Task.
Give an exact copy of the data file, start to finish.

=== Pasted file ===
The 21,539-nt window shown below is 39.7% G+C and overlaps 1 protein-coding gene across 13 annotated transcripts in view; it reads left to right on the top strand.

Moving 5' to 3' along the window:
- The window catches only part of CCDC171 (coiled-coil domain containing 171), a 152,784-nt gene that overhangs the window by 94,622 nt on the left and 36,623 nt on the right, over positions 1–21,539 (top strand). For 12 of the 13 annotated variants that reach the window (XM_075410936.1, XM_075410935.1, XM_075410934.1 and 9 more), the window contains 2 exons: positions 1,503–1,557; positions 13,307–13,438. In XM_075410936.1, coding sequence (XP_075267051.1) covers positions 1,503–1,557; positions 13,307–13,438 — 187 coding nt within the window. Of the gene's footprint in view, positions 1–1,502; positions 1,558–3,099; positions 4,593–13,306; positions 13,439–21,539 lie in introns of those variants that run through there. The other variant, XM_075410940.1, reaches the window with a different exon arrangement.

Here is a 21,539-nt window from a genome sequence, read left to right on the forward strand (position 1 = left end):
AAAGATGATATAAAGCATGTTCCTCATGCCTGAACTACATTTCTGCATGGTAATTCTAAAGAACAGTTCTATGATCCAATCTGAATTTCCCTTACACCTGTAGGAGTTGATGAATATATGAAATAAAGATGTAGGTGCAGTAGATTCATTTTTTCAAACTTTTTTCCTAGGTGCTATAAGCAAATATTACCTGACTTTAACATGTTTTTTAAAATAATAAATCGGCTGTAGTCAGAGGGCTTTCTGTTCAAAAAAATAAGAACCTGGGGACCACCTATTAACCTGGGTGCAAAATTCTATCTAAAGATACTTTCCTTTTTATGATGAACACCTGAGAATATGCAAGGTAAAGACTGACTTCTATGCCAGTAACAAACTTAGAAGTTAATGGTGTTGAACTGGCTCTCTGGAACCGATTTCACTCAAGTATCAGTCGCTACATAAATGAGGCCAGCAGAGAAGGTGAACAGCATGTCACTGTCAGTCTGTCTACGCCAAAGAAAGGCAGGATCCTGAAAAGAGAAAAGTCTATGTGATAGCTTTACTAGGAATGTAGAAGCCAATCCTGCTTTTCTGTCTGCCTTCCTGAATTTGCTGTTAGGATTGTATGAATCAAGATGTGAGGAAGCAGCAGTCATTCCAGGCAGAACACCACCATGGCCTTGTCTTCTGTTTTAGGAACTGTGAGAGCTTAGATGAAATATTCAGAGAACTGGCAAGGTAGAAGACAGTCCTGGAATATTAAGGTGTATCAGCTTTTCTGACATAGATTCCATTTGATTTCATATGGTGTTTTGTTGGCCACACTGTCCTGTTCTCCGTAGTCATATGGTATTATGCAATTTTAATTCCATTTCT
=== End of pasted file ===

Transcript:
The 21,539-nt window shown below is 39.7% G+C and overlaps 1 protein-coding gene across 13 annotated transcripts in view; it reads left to right on the top strand.

Moving 5' to 3' along the window:
- The window catches only part of CCDC171 (coiled-coil domain containing 171), a 152,784-nt gene that overhangs the window by 94,622 nt on the left and 36,623 nt on the right, over positions 1–21,539 (top strand). For 12 of the 13 annotated variants that reach the window (XM_075410936.1, XM_075410935.1, XM_075410934.1 and 9 more), the window contains 2 exons: positions 1,503–1,557; positions 13,307–13,438. In XM_075410936.1, coding sequence (XP_075267051.1) covers positions 1,503–1,557; positions 13,307–13,438 — 187 coding nt within the window. Of the gene's footprint in view, positions 1–1,502; positions 1,558–3,099; positions 4,593–13,306; positions 13,439–21,539 lie in introns of those variants that run through there. The other variant, XM_075410940.1, reaches the window with a different exon arrangement.

Here is a 21,539-nt window from a genome sequence, read left to right on the forward strand (position 1 = left end):
AAAGATGATATAAAGCATGTTCCTCATGCCTGAACTACATTTCTGCATGGTAATTCTAAAGAACAGTTCTATGATCCAATCTGAATTTCCCTTACACCTGTAGGAGTTGATGAATATATGAAATAAAGATGTAGGTGCAGTAGATTCATTTTTTCAAACTTTTTTCCTAGGTGCTATAAGCAAATATTACCTGACTTTAACATGTTTTTTAAAATAATAAATCGGCTGTAGTCAGAGGGCTTTCTGTTCAAAAAAATAAGAACCTGGGGACCACCTATTAACCTGGGTGCAAAATTCTATCTAAAGATACTTTCCTTTTTATGATGAACACCTGAGAATATGCAAGGTAAAGACTGACTTCTATGCCAGTAACAAACTTAGAAGTTAATGGTGTTGAACTGGCTCTCTGGAACCGATTTCACTCAAGTATCAGTCGCTACATAAATGAGGCCAGCAGAGAAGGTGAACAGCATGTCACTGTCAGTCTGTCTACGCCAAAGAAAGGCAGGATCCTGAAAAGAGAAAAGTCTATGTGATAGCTTTACTAGGAATGTAGAAGCCAATCCTGCTTTTCTGTCTGCCTTCCTGAATTTGCTGTTAGGATTGTATGAATCAAGATGTGAGGAAGCAGCAGTCATTCCAGGCAGAACACCACCATGGCCTTGTCTTCTGTTTTAGGAACTGTGAGAGCTTAGATGAAATATTCAGAGAACTGGCAAGGTAGAAGACAGTCCTGGAATATTAAGGTGTATCAGCTTTTCTGACATAGATTCCATTTGATTTCATATGGTGTTTTGTTGGCCACACTGTCCTGTTCTCCGTAGTCATATGGTATTATGCAATTTTAATTCCATTTCT